MUNICH — Volkswagen Group CEO Herbert Diess said autonomous cars, not electric vehicles, were the “real game changer” for the auto industry.
“Autonomous driving is really going to change our industry like nothing else before,” Diess said on Sunday ahead of the official opening of the IAA Munich auto show.
The shift toward electrified cars was “kind of easy” in comparison, Diess said.
“The real game changer is software and autonomous driving,” he added.
Diess is aiming to overtake Tesla and turn VW Group into the world’s largest seller of electric vehicles by 2025.
He is also targeting software services for autonomous cars as a pillar of the automaker’s future business, which is why VW has bought into self-driving software startup Argo AI, which also has Ford as a partner.
VW expects 1.2 trillion euros ($1.43 trillion) of software-enabled sales in the car sector by 2030, accounting for about a quarter of the global mobility market, which is expected to more than double to 5 trillion euros as a result.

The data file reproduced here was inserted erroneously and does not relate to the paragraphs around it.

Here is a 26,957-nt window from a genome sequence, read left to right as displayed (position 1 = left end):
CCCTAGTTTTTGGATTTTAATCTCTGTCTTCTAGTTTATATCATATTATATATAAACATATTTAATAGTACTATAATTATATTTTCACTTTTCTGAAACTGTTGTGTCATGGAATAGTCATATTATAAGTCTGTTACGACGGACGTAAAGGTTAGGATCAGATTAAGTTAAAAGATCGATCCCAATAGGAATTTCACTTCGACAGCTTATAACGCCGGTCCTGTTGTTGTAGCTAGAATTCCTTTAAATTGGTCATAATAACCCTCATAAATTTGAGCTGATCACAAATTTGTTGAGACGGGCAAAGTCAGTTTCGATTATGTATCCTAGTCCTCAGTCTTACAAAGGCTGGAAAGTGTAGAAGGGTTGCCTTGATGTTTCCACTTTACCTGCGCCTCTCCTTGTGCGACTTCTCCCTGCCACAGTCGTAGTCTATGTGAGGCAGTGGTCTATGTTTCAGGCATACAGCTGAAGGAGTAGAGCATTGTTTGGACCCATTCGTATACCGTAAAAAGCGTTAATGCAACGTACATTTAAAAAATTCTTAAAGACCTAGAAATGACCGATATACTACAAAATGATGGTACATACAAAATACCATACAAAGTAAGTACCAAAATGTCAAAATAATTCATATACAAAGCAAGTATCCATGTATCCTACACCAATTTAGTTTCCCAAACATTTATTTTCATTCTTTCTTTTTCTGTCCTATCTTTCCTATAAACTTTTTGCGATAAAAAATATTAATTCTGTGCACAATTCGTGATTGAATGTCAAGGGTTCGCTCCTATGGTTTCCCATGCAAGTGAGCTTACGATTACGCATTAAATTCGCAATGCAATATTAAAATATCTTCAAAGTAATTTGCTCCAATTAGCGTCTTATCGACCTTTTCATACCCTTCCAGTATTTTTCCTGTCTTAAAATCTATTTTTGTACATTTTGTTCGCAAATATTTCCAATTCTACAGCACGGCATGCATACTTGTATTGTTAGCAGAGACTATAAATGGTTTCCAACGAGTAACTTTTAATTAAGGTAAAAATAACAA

“By 2030, about 85 percent of our business is cars, private cars, privately owned, shared rental cars. And about 15 percent of mobility should be shuttles, mobility as a service,” Diess said.
Diess spoke as environmental pressure on the auto sector is ramping up, with the European Commission in July proposing an effective ban on the sale of new gasoline and diesel cars from 2035.
On Friday, Greenpeace and German environmental NGO Deutsche Umwelthilfe (DUH) said they would take legal action against German carmakers, including Volkswagen, if they failed to step up their policies to tackle climate change.
Diess was confronted by Greenpeace activists before entering the venue for VW’s preshow evening for the press on Sunday.
During the event VW unveiled ID Buzz AD1 (Autonomous Driving) test vehicle, a self-driving version of its upcoming ID Buzz electric minivan.
The minivan will soon be tested on the streets of Munich, VW said. A production version will be used in commercial mobility services such as ride-hailing starting in 2025.
Traditional carmakers and tech firms have poured billions of dollars over the past decade to realize the vision of driverless cars, but robotaxis remain elusive due to technical and regulatory hurdles that require continued human presence.